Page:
Giraffes do have vocal chords, but can make very little noise with them, and communicate primarily through body language. Go. science math history literature technology health law business All ...
Best Answer: No giraffes do not have vocal cords but that the myth that the animal can not make any sounds is simply what it is a myth. The animals can make a variety of noises anything from grunts to even some "moo" like sounds,they can make a bleating sound, similar to that of a young calf or sheep.
Do giraffes have vocal chords? You are right: Yes; Scroll down to read the explanation There is a popular myth that these animals are mute. But according to the modern data, they do have well-developed vocal cords. There is even some evidence that they communicate with each other with the help of special vocalizations such as bleating or grunting.
Giraffes have vocal cords and exhibit a variety of sounds, including moaning, snoring, hissing and flutelike sounds, according to the San Diego Zoo. A calf bleats or mews to communicate with its mother, while the mother makes a roaring bellow to locate her young. During courtship, male giraffes utter a jarring cough.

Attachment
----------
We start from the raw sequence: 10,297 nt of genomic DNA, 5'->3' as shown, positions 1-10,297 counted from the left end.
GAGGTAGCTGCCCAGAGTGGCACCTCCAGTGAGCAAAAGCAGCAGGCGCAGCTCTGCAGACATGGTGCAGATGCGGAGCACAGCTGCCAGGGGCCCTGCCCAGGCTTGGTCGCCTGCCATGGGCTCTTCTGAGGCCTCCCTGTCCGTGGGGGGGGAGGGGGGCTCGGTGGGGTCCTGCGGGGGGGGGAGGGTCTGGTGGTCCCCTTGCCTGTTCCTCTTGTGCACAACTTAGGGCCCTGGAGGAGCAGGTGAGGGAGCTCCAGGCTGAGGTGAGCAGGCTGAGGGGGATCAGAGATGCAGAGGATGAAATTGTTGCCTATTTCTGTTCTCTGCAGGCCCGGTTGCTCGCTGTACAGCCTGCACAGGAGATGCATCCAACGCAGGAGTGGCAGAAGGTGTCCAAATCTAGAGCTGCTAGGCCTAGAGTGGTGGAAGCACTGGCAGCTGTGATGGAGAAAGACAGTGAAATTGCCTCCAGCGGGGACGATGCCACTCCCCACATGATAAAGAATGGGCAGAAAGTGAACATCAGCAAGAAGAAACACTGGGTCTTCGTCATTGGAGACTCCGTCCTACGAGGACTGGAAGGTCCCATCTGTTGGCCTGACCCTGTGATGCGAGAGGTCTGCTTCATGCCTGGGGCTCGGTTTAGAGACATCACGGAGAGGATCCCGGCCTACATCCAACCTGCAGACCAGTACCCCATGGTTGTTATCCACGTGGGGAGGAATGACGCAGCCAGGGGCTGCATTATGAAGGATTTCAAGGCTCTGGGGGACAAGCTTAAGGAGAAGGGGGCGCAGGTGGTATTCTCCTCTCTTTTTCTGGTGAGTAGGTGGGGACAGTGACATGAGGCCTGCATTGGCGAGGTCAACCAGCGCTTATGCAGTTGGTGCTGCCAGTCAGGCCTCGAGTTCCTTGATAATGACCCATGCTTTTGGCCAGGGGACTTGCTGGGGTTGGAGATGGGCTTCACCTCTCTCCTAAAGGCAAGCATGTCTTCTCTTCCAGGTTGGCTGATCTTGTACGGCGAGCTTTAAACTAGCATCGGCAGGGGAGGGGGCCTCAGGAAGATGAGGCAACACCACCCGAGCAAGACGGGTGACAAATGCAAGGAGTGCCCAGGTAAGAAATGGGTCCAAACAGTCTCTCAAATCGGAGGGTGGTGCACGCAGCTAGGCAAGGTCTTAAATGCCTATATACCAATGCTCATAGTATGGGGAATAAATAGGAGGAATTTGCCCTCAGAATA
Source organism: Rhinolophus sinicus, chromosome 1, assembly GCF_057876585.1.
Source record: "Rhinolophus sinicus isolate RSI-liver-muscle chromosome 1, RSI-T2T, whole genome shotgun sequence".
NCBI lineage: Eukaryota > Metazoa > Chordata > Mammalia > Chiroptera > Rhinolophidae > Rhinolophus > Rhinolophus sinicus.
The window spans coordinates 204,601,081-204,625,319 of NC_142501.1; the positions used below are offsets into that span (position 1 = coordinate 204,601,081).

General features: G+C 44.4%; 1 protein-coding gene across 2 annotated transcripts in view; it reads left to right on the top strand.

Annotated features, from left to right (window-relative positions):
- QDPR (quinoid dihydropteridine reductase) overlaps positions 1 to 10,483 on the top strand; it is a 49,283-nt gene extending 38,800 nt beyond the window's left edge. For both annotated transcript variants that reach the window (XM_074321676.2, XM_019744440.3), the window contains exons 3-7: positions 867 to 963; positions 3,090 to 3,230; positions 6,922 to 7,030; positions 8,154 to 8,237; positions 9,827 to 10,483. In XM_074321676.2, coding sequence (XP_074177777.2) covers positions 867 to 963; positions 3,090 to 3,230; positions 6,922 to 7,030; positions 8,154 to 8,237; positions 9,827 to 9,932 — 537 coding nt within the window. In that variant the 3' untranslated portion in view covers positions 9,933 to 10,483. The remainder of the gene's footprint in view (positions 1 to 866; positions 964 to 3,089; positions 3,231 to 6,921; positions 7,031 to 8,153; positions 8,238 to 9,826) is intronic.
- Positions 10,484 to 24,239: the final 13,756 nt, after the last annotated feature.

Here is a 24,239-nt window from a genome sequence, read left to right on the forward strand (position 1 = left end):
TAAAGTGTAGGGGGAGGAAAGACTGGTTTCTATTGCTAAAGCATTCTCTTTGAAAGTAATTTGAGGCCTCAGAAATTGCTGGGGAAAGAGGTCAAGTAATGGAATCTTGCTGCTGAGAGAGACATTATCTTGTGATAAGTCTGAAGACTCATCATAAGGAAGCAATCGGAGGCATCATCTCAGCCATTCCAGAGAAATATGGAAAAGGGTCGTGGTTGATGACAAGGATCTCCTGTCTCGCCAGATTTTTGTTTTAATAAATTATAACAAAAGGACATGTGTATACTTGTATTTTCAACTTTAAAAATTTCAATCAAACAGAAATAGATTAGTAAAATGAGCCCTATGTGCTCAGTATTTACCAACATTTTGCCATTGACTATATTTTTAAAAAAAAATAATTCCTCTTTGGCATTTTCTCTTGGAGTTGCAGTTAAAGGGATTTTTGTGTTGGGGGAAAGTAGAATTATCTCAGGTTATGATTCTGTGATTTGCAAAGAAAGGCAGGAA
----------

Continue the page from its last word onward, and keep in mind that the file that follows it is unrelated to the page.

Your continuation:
I agree with Donna, they do have vocal chords, you can hear their sound here What Does the Giraffe Say? Scientists Find the Answer
Best Answer: They do indeed have vocal chords (larynx). PLEASE stop believing people and trivia books/sites that say they do not. Distressed giraffes, especially mothers with young, will utter a mooing noise. It is also likely that giraffes communicate with infrasound. It is so low that we humans cannot ...
Giraffes have no vocal chords I just opened up a bottle of Snapple diet peach tea, and I was presented with this piece of information. I just thought I should let you all know that our leader must be mute.
Giraffes do have a larynx (voice box), but perhaps they couldn't produce sufficient airflow through their 13-foot long (4 meter) trachea to vibrate their vocal folds and make noises.
Do deer have vocal cords? What is the name given to the ability to produce two different notes simultaneously with vocal cords? When you set up a new computer, you inevitably end up with a lot of electrical cords. Is there a scientific reason that the plugged-in cords go from straight to tangled after a few months?